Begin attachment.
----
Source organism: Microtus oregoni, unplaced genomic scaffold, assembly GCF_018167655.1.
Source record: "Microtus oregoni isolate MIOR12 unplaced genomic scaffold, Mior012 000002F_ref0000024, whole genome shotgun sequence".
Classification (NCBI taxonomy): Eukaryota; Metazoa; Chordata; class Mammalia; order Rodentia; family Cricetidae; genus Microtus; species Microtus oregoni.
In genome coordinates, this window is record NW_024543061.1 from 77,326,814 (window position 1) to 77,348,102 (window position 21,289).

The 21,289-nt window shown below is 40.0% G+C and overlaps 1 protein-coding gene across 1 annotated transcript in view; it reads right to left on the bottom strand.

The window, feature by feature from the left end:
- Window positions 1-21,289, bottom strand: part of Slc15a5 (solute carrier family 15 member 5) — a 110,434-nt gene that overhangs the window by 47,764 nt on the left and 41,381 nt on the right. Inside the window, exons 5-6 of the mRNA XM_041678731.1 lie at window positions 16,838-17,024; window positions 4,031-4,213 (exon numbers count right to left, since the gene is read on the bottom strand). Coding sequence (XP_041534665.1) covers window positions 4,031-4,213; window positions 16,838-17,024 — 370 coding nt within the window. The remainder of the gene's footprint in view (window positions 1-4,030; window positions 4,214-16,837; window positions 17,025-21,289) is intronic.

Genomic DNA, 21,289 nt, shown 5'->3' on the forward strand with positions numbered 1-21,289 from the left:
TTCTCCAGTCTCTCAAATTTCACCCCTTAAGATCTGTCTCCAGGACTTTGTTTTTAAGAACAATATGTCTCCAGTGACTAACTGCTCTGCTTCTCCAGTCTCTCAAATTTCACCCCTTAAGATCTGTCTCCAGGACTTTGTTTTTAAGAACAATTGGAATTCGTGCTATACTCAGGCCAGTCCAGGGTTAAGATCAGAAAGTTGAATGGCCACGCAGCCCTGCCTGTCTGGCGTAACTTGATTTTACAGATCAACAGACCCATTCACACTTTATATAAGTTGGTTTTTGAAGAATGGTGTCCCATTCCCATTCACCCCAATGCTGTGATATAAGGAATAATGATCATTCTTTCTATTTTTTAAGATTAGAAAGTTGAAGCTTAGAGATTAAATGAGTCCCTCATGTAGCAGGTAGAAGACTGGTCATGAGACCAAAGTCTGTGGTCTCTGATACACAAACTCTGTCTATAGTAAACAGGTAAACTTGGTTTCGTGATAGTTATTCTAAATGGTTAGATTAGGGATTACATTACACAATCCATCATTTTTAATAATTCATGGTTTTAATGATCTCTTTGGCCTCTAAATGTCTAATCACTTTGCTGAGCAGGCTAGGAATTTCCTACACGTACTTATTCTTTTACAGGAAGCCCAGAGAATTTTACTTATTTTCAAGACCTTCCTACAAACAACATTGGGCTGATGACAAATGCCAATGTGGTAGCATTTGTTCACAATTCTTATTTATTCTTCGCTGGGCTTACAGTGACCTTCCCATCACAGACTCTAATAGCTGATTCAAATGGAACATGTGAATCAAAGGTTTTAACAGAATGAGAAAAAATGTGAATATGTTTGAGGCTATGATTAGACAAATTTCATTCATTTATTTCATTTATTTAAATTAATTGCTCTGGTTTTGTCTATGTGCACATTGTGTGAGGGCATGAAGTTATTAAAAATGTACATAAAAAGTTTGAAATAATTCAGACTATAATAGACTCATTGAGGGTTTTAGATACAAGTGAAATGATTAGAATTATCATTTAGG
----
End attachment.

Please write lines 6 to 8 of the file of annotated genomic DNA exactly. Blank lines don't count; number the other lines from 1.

The window, feature by feature from the left end:
- Window positions 1-21,289, bottom strand: part of Slc15a5 (solute carrier family 15 member 5) — a 110,434-nt gene that overhangs the window by 47,764 nt on the left and 41,381 nt on the right. Inside the window, exons 5-6 of the mRNA XM_041678731.1 lie at window positions 16,838-17,024; window positions 4,031-4,213 (exon numbers count right to left, since the gene is read on the bottom strand). Coding sequence (XP_041534665.1) covers window positions 4,031-4,213; window positions 16,838-17,024 — 370 coding nt within the window. The remainder of the gene's footprint in view (window positions 1-4,030; window positions 4,214-16,837; window positions 17,025-21,289) is intronic.

Genomic DNA, 21,289 nt, shown 5'->3' on the forward strand with positions numbered 1-21,289 from the left: